AYSO Region 104


Team Organization

One of a coach's first tasks each season is getting the team organized. You will hold a team meeting at the start of the season to get to know everyone, share your expectations with the parents and players, and get the volunteer support needed to be successful. Some coaches hold their team meeting the park immediately after their first practice. Others hold a meeting at their home or at a park on the weekend before the first practice. It is important that you hold a meeting, but when and where is up to you.

To prepare for this meeting, we have a couple of sample parent letters that you can modify and hand out at your meeting. We also have a signup sheet to help you get your volunteers. After the team meeting, and before the first game, someone (perhaps the coach, but usually the team manager) will need to put together a team roster and a game and snack schedule. We have samples to help you get started with those as well.

Practices and Games

In preparing for your games, you will need to create a lineup form that shows who's in and who's out and what positions the players will be playing for each quarter of the game. This is important so that you can make sure everyone gets to play and that the players get to experience different positions throughout the game.

The system your webmaster has used for years is to draw four soccer fields on a piece of paper and fill in the player's name is the appropriate positions. An example from a 7-a-side game with one sub is shown in the "Example Line Up Form." Blanks for your use are also provided.

We've also provided a soccer field diagram that you can use a background for all sorts of diagrams to communicate with your players, parents, assistant coaches, and others.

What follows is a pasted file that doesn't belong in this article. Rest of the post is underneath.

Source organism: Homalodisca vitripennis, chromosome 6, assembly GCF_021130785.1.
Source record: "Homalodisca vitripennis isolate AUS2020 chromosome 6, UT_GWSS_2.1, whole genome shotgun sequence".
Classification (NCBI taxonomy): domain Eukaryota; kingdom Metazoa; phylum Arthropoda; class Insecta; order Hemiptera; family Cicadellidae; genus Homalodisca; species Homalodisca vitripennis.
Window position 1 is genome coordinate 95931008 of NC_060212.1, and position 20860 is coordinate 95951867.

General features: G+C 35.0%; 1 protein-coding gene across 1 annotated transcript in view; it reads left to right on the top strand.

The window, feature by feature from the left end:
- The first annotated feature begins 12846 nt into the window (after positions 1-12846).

As a coach, you can get a better understanding of where your team is strong and where it needs work by keeping track of statistics during the game. There are lots of ways to keep track of statistics. Two examples are listed below. And here's a tip: don't keep stats yourself; you have enough to do during a game. Keeping stats is a great way for a parent to help with the team and can be a great distraction for that parent who likes to yell at the kids too much!

Finally, we have a nice handout on the objectives of the game that you can share with your players.

Laws of the Game

We coaches need to understand the Laws of the Game so that we can train our players appropriately. Below you will find links to the full Laws of the Game and to the modified laws for the younger age groups. We also have links to a very good video example of the offside law that everyone should watch, and a video explaining the field markings and some of the laws of the game.

Training Class Slides

By popular demand, you can get the Intermedate Coaching Course slides from Dan Meigs's course as a pdf file.

Please note that Dan's slides differ from the "official" presentation slides that you can find on ayso.org. Both are good resources.